Kate Chisholm

The man who killed The Archers

Plus: the World Service’s answer to In Our Time dives into the deep and the Guardian launches a new podcast series Camera Off

The man who killed The Archers
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Such a hoo-ha about The Archers this week as Helen faces trial by jury — and, much worse, has to confront her horrid husband Rob face-to-face for the first time since she tried to stab him with a knife in the kitchen of Blossom Hill Cottage. Whatever the decision of the court (and of Sean O’Connor, the horrid editor who is supposed to have left his job at the Radio 4 soap but who in a recent interview threatened us with a worst-case scenario that would free Helen but hand custody of the children over to Rob), it’s curtains for life in Ambridge as we know it. The soap has been well and truly done over, every halfway believable character cast off, every spot of light relief (Jazzer, Lilian, Lynda) subsumed into the desperate desire to crank up the ratings (that desperation proved by the decision to start the trial on Sunday night, hooking listeners in before the week begins). Even the farmers have gone awol, Helen’s brother Tom, formerly a pigs-and-sausage man, contemplating a future as an organic babyfood retailer.

The twice-daily series now bills itself as ‘contemporary drama in a rural setting’, but Ambridge is as far from either ‘contemporary’ or ‘rural’ as the moon. Name a multiracial character, a disabled or in other ways afflicted character, a Pole or Albanian, a family on benefit. We’ve had all these, but mysteriously they’ve disappeared, as if reality has no place in Borsetshire, which of course it never did have (in spite of all those references to bovine flu, badger culls and the price of a pint in the Bull). Until, that is, Rob Titchener came on the scene, or rather Mr O’Connor.

The domestic-abuse storyline was gripping to begin with, and a worthy attempt to make Ambridge relevant, but of course in reality abuse is too raw, too monotonously awful, too dull for O’Connor and his team, who have turned the storyline into cheap melodrama, one terrible event being pursued by another like the hounds of hell. Not content with that violent night at Blossom Hill Cottage, we’ve had to listen to Helen screaming as she discovered her cell-friend Kaz in pools of blood, while her brief, Anna, supposedly a highly professional barrister, wept into her whisky after failing to persuade her ex to take her back, the ex of course turning out to be another woman, teasingly called Max/Maxine. Are you keeping up?

The release of courtroom drawings of Helen in the witness box, now blazoned across the papers, is supposed to blur the lines between Ambridge and reality, giving authenticity to the Titchener trial. But it just makes the whole thing more absurd, and somehow an insult to our intelligence. We know Ambridge is a soap whose happenings are mere whispers in the mind. We know Helen’s fate will be determined not by real life but by a scriptwriting committee in a back office in Birmingham. Just make it true to life.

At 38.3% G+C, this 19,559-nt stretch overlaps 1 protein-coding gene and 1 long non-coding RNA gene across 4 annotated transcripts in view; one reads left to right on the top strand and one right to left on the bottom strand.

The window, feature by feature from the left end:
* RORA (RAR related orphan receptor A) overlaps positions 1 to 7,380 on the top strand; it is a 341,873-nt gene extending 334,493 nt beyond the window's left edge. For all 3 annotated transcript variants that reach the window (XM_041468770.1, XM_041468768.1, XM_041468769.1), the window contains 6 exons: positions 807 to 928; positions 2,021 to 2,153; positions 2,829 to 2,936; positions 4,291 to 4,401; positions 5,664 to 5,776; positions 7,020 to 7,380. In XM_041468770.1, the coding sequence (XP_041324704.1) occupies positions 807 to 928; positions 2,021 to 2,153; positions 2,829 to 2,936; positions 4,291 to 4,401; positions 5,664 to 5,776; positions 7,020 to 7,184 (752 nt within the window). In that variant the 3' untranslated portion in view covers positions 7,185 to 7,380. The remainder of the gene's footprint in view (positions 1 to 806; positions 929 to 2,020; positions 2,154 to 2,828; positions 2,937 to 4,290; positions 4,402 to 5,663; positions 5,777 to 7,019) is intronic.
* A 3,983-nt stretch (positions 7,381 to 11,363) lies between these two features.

Back in the real world, Bridget Kendall is still chairing The Forum, the World Service’s answer to In Our Time. Sunday’s programme took us underground to find out what’s happening beneath our feet, way down into the earth’s core. How deep can life survive? Bradley Garrett, a geographer, is intrigued not by life on earth but by subterranean space. While visiting an abandoned slate mine in north Wales, he came across a toxic green lake in a vast cavern. In one corner he saw a 30-metre pile of white goods and cars. How did they get there? A hole above, the source of light, gave him the answer. We may not live there yet, he says, but we are already polluting sub-space. Meanwhile Dr Gaetan Borgonie has discovered life, most unexpectedly, two miles below the earth’s surface in South Africa. Not visible to the naked eye, there lives a worm that can survive in that hostile, sunless environment, which has huge implications for our understanding of how life began, and whether it may one day be found on Mars.

This is where radio triumphs, taking us away from our prefigured world and out into the far reaches of knowledge. And there’s lots more of it, waiting out in the ether for us to discover, as podcasts proliferate — small clips of audio that can be downloaded by anyone, anywhere. Camera Off is the latest addition to the Guardian’s audio library, short 20-minute explorations by Rebecca Lloyd-Evans of stories that happen, she says, when she puts her camera down, those in-between moments when true meaning reveals itself.

In one of them, Granny’s Dining Out, she takes her grandmother back to Germany to see the house where she grew up before the war. A huge step, because Granny, aka Rosemary Pennington, had for years refused to acknowledge that she was either Jewish or German, never letting on. Instead she played the part of a true Brit, even running a finishing school for young foreigners who wanted to learn how to speak ‘proper’ English. The only place she could be herself was at the Samaritans, where she volunteered for decades, listening in to other people as they unburdened their true stories. ‘When we listen,’ said Lloyd-Evans, ‘we look after each other ...we learn.’